There’s been a lot of hoopla in the press about these all electric cars claiming to have limitless MPG. There has been even more chatter about the “mostly electric” hybrids which you plug in at night and they run all electric until they “need” to start the gas.
Today, when my car battery is starting to fail, I can use a booster pack, bump my ride to a start, drive to the local auto parts store and, if I bought the right kind of ride, swap out the battery without having to disassemble the entire passenger side wheel well and drive assembly to put in a fresh five or seven year battery. At the time I buy the battery, there is a core charge which I get back when I return my dead battery for recycling.
I’ve seen the pictures of those Lithium (or other high end material) batteries for hybrid and electric cars. Swapping those things out is not a shade tree mechanic job. I also haven’t read much about recycling programs for them. Since most Lithium based watch and hearing aid batteries end up in a land fill instead of a recycling program, I’m kind of worried about where the batteries these supposedly “eco-friendly” cars will end up. I mean, I walk into any OfficeMax (NYSE:OMX) and there is generally a big display near the front about dropping off laptop/cell phone/other batteries for recycling, but I don’t see that when I walk into AutoZone (NYSE:AZO). That fear seems to be backed up by consumer guide articles like this:
I’m a firm believer that at least one vehicle I own should get at least 40 MPG, I just don’t want to create a bigger ecological problem. I mean, I firmly believe that once we get “big oil” out of the picture, Detroit will start cranking out rides that burn pure ethynol and Volvo (OTC:VOLVY) will be allowed to sell Bi-Fuel cars here. Before long we will all be back to driving SUVs that we really love because America can grow more grain than anyone and has more methane (both below ground and generated by feed lots) than any other country, but, that’s a blog for a different time.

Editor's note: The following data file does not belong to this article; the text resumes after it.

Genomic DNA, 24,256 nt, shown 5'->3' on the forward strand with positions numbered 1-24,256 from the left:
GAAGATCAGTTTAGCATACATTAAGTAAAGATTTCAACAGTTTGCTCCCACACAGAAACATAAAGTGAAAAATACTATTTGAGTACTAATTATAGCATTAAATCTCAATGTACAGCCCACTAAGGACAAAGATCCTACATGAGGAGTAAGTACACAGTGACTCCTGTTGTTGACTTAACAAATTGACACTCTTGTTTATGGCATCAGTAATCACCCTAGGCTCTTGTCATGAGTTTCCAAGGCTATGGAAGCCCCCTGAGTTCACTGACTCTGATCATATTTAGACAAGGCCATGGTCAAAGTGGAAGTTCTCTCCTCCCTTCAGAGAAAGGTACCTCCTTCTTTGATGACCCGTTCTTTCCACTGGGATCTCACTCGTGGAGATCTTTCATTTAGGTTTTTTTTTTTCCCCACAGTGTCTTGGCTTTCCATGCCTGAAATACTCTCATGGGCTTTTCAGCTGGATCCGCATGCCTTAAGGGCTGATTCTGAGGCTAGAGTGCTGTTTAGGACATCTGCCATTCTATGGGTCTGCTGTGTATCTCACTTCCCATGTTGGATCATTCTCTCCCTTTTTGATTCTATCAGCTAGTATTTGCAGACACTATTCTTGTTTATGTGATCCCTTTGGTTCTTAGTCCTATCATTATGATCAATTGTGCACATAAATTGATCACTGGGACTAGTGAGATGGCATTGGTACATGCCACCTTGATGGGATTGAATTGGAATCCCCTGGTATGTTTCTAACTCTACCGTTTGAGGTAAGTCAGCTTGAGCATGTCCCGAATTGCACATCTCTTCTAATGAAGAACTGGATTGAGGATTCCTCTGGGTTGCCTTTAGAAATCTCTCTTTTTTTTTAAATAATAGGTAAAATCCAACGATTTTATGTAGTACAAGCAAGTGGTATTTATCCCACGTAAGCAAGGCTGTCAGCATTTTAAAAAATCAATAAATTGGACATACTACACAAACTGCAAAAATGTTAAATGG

Here’s the list my research turned up. If it isn’t all inclusive then the manufacturer should do a better job getting their MPG listed on the Web.
Note: Nearly every manufacturer boosted their miles by using either super low rolling resistance tires or under carriage panels to seal up the car, some used both. Speaking as someone who changes their own oil, those panels tend to make oil changes a real PITA and you will probably pay a higher price at the oil change place if they have to remove one just go get to the filter.
Note 2: “Special low rolling resistance tires” are expensive. When you wheel into Wal-Mart (NYSE:WMT) and have them put on the cheapest tires they have, you are going to cut your mileage in half. Here is a nice test someone did with a Toyota Prius and various LRR (Low Rolling Resistance) replacement tires. Even among LRR tires there was nearly a 4MPG difference. So, imagine just how bad your mileage is going to suffer when you slap on those $39 specials instead of the $190 Michelin LRR tires.
Here’s the list of what I found. No, 39MPG did not qualify as 40. If you didn’t make it to 40MPG, you didn’t get on the list.
|2011 Hyundai Elantra||29/40|
|2011 Audi A3 TDI||30/42|
|2011 Chevy Cruz Eco||28/42|
|2011 Ford Fiesta FSE||29/40|
|2011 Smart for Two||33/41|
|2011 Volkswagen Jetta TDI||30/42|
|2011 Volkswagen Golf TDI||30/42|
|2012 Hyundai Accent GLS||30/40|
|2012 Hyundai Elantra GLS||29/40|
|2012 Audi A3 TDI Wagon||30/42|
|2012 Chevy Cruze Eco||28/42|
|2012 Kia Rio5||30/40|
|2012 Mazda 3i Grand Touring||28/40|
|2012 Volkswagen Golf TDI 4Dr Hatchback||30/42|
|2012 Volkswagen Jetta TDI 4Dr Sedan||30/42|
|2012 Volkswagen Passat TDI SEL Premium 4Dr||31/43|